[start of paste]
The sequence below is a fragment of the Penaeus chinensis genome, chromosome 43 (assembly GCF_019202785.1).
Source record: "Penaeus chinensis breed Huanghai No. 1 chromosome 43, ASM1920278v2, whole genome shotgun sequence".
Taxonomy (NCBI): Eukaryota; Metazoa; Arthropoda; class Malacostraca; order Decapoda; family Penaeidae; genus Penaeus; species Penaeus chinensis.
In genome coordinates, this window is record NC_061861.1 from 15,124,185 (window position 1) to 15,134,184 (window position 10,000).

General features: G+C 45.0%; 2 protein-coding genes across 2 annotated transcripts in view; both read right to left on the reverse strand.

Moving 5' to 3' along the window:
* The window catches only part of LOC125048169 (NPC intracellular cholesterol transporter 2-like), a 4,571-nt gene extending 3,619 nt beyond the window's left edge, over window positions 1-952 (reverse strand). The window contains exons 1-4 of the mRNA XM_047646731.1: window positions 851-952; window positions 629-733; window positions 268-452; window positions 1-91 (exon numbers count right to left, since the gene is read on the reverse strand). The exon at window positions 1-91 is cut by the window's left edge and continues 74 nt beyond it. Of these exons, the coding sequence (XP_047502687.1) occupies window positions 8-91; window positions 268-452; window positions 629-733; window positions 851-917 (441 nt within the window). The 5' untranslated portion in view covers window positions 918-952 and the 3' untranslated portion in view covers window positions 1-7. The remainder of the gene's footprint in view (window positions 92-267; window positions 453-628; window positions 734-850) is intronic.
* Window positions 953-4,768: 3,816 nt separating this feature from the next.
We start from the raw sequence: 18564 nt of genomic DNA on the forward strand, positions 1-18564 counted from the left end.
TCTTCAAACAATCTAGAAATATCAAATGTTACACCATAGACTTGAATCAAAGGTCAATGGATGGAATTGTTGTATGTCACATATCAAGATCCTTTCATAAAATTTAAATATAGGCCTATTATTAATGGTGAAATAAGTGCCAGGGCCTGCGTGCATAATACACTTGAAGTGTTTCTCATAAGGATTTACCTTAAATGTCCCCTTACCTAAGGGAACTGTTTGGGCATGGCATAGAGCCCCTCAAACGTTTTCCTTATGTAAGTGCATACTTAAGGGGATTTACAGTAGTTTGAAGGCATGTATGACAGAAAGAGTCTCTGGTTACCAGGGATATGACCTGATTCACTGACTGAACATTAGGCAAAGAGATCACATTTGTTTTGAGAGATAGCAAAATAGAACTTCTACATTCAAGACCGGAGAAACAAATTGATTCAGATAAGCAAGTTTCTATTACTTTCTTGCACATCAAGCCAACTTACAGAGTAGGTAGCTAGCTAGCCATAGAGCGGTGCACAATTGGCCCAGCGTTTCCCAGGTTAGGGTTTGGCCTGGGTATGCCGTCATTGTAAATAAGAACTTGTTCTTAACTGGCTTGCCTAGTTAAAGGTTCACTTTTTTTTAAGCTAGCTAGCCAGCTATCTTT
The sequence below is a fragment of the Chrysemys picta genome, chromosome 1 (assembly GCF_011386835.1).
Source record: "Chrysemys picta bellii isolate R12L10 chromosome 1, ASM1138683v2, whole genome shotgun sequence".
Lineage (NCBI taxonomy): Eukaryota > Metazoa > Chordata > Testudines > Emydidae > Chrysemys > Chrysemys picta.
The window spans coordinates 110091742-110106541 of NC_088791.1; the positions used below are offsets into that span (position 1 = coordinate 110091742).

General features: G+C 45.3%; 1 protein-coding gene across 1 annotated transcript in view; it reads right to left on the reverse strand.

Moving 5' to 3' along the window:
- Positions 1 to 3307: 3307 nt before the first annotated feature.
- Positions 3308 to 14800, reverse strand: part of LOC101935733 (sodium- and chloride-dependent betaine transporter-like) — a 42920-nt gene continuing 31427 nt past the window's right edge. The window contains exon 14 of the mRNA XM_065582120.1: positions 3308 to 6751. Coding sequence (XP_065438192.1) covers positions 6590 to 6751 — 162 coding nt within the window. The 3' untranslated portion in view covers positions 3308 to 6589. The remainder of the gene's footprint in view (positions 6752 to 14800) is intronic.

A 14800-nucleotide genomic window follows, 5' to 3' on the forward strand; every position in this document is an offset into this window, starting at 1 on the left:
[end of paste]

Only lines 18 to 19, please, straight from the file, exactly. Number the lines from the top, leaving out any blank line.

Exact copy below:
- Positions 3308 to 14800, reverse strand: part of LOC101935733 (sodium- and chloride-dependent betaine transporter-like) — a 42920-nt gene continuing 31427 nt past the window's right edge. The window contains exon 14 of the mRNA XM_065582120.1: positions 3308 to 6751. Coding sequence (XP_065438192.1) covers positions 6590 to 6751 — 162 coding nt within the window. The 3' untranslated portion in view covers positions 3308 to 6589. The remainder of the gene's footprint in view (positions 6752 to 14800) is intronic.

A 14800-nucleotide genomic window follows, 5' to 3' on the forward strand; every position in this document is an offset into this window, starting at 1 on the left: